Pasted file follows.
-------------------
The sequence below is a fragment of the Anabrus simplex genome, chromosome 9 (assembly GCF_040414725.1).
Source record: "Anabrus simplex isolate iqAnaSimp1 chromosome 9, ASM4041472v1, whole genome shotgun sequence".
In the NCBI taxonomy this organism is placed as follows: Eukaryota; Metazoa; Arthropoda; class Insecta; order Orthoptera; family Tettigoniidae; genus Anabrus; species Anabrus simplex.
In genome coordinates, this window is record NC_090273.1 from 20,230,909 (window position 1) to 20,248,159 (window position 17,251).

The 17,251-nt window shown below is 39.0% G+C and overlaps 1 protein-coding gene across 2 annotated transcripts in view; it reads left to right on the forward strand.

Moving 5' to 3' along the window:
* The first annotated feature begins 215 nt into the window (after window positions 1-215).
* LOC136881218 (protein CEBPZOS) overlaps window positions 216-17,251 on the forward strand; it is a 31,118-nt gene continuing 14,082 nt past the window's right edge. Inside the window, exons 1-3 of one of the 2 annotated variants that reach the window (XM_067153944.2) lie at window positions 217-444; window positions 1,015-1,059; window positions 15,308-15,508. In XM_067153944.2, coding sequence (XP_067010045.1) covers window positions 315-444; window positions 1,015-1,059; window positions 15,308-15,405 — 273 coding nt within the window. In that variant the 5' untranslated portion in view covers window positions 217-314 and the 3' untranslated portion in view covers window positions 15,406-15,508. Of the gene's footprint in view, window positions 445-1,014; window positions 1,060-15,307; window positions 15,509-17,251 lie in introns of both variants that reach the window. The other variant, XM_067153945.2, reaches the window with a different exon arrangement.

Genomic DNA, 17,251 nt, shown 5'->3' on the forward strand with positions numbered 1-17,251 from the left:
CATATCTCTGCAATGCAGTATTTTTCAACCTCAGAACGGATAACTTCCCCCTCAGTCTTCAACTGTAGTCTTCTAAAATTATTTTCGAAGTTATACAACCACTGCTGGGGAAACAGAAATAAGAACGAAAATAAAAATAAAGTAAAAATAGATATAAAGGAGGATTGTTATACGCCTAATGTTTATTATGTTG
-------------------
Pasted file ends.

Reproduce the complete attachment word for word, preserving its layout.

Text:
The sequence below is a fragment of the Anabrus simplex genome, chromosome 9 (assembly GCF_040414725.1).
Source record: "Anabrus simplex isolate iqAnaSimp1 chromosome 9, ASM4041472v1, whole genome shotgun sequence".
In the NCBI taxonomy this organism is placed as follows: Eukaryota; Metazoa; Arthropoda; class Insecta; order Orthoptera; family Tettigoniidae; genus Anabrus; species Anabrus simplex.
In genome coordinates, this window is record NC_090273.1 from 20,230,909 (window position 1) to 20,248,159 (window position 17,251).

The 17,251-nt window shown below is 39.0% G+C and overlaps 1 protein-coding gene across 2 annotated transcripts in view; it reads left to right on the forward strand.

Moving 5' to 3' along the window:
* The first annotated feature begins 215 nt into the window (after window positions 1-215).
* LOC136881218 (protein CEBPZOS) overlaps window positions 216-17,251 on the forward strand; it is a 31,118-nt gene continuing 14,082 nt past the window's right edge. Inside the window, exons 1-3 of one of the 2 annotated variants that reach the window (XM_067153944.2) lie at window positions 217-444; window positions 1,015-1,059; window positions 15,308-15,508. In XM_067153944.2, coding sequence (XP_067010045.1) covers window positions 315-444; window positions 1,015-1,059; window positions 15,308-15,405 — 273 coding nt within the window. In that variant the 5' untranslated portion in view covers window positions 217-314 and the 3' untranslated portion in view covers window positions 15,406-15,508. Of the gene's footprint in view, window positions 445-1,014; window positions 1,060-15,307; window positions 15,509-17,251 lie in introns of both variants that reach the window. The other variant, XM_067153945.2, reaches the window with a different exon arrangement.

Genomic DNA, 17,251 nt, shown 5'->3' on the forward strand with positions numbered 1-17,251 from the left:
CATATCTCTGCAATGCAGTATTTTTCAACCTCAGAACGGATAACTTCCCCCTCAGTCTTCAACTGTAGTCTTCTAAAATTATTTTCGAAGTTATACAACCACTGCTGGGGAAACAGAAATAAGAACGAAAATAAAAATAAAGTAAAAATAGATATAAAGGAGGATTGTTATACGCCTAATGTTTATTATGTTG